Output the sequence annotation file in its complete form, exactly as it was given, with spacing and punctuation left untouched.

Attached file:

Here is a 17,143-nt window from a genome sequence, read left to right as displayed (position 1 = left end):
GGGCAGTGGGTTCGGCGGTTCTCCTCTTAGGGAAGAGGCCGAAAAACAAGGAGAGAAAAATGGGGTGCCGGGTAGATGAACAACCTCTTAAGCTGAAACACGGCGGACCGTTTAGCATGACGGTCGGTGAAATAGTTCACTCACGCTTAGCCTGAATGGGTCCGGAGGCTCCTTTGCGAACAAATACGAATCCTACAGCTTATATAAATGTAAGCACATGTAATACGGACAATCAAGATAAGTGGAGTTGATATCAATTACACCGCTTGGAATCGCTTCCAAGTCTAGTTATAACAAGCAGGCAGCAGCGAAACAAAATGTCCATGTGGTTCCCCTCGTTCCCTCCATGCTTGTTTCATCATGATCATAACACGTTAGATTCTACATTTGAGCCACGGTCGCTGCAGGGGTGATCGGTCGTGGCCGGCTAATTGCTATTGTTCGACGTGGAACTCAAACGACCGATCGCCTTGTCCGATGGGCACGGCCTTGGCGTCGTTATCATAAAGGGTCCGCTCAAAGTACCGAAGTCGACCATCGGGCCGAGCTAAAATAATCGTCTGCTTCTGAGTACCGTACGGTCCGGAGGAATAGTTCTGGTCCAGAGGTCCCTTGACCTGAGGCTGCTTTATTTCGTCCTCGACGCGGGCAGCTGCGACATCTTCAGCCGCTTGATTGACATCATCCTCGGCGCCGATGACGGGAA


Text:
Here is a 17,143-nt window from a genome sequence, read left to right as displayed (position 1 = left end):
GGGCAGTGGGTTCGGCGGTTCTCCTCTTAGGGAAGAGGCCGAAAAACAAGGAGAGAAAAATGGGGTGCCGGGTAGATGAACAACCTCTTAAGCTGAAACACGGCGGACCGTTTAGCATGACGGTCGGTGAAATAGTTCACTCACGCTTAGCCTGAATGGGTCCGGAGGCTCCTTTGCGAACAAATACGAATCCTACAGCTTATATAAATGTAAGCACATGTAATACGGACAATCAAGATAAGTGGAGTTGATATCAATTACACCGCTTGGAATCGCTTCCAAGTCTAGTTATAACAAGCAGGCAGCAGCGAAACAAAATGTCCATGTGGTTCCCCTCGTTCCCTCCATGCTTGTTTCATCATGATCATAACACGTTAGATTCTACATTTGAGCCACGGTCGCTGCAGGGGTGATCGGTCGTGGCCGGCTAATTGCTATTGTTCGACGTGGAACTCAAACGACCGATCGCCTTGTCCGATGGGCACGGCCTTGGCGTCGTTATCATAAAGGGTCCGCTCAAAGTACCGAAGTCGACCATCGGGCCGAGCTAAAATAATCGTCTGCTTCTGAGTACCGTACGGTCCGGAGGAATAGTTCTGGTCCAGAGGTCCCTTGACCTGAGGCTGCTTTATTTCGTCCTCGACGCGGGCAGCTGCGACATCTTCAGCCGCTTGATTGACATCATCCTCGGCGCCGATGACGGGAA